“I don’t think we’ll ever leave Houston completely,” Hayden Jones admits.
“I don’t think we’ll ever leave Houston completely,” Hayden Jones admits.
Photo by Amy Wilkinson/Courtesy of Hayden Jones

Shortly after finishing the song, Breier and Varnell left the band to join long-running Houston avant-garde/jazz group Free Radicals, while Jones and Wilkinson had to leave their Meyerland house/studio because of financial troubles. They were left to record the rest of the record in the hallways of friends’ houses and even alleyways around Houston.

“Literally at 4 a.m. one night, we decided to leave Houston," Jones says. "Amy had been bugging me about it, so I said, 'Okay, let's do it.' It didn’t make any sense logically, but it just felt right. There wasn’t really that much of a plan. Most of it was just that we would go to San Marcos and we had a place to stay there and we left.”

After bouncing between San Marcos and family in Houston during the holidays, Jones got back to work on recording the rest of the album, this time with a makeshift digital setup. “We were in Town Center and it was late at night and I set up my laptop and interface," recalls Jones. "I started recording digitally. I was really stuck, didn’t know what to do about the fidelity of the record. I wanted to have digital quality for the rest of the record.

"The second half was intimidating to make," he continues. "I never recorded digital, and was stuck in the mind-set of recording everything analog. Once I was able to get out of that, I started tracking the second half. With digital recording, everything went a lot quicker and I started recording in rapid fire. We recorded four songs, but ended up keeping the ones we liked.”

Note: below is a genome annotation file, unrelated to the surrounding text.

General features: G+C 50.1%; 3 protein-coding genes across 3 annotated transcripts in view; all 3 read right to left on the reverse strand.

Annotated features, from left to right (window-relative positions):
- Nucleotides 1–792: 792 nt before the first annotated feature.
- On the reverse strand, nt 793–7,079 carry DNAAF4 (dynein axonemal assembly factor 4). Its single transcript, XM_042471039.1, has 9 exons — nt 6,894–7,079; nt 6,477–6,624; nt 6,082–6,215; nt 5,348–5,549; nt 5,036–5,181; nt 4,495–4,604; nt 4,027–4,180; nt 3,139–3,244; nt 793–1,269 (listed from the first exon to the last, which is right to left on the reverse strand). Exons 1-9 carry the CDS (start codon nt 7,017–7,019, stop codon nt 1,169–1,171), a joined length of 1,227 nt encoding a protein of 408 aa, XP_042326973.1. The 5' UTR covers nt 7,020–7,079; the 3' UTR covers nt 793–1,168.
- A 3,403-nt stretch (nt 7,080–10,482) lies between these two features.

The second-half opener, aptly titled “Homeless Swing,” is a bouncy tune about being a rambler, followed by “Minor Harmonica Swing,” another instrumental with a parlor feel; it sounds like listening in on a jam session. “Emerald Forest Green” is more of the same, before the barrage of memories that is "This Is the Last Time of Looking at My Home,” quite possibly the strongest song on the record. With lyrics like “Apple pipes and cigarettes and laughing so stoned” or "where Jeremy lost his virginity almost twice in one night,” the song isn’t vague or distant, but full of vivid imagery. Jones is looking back but not without his feet firmly pointing forward, which he clarifies at the end of every verse. He feels the memories but knows that neither he nor they can stay.

Leaving Houston is an ongoing theme toward the end of the record. “I don’t think we’ll ever leave Houston completely,” Jones admits. The brief "Wash Me Away" introduces the final and more obvious farewell song on The Roosevelt House. In “Fare Thee Well My Friends in Houston,” Jones sings a letter to his hometown: to the bars and friends, to the long nights playing the haunts and cafes where he sharpened these songs. The mandolin carries the singer out of the door and down the road.

Hayden Jones and his band celebrate the release of The Roosevelt House 8:45 p.m. on Friday, May 19, at historic Anderson Fair, 2007 Grant. Tickets are $15.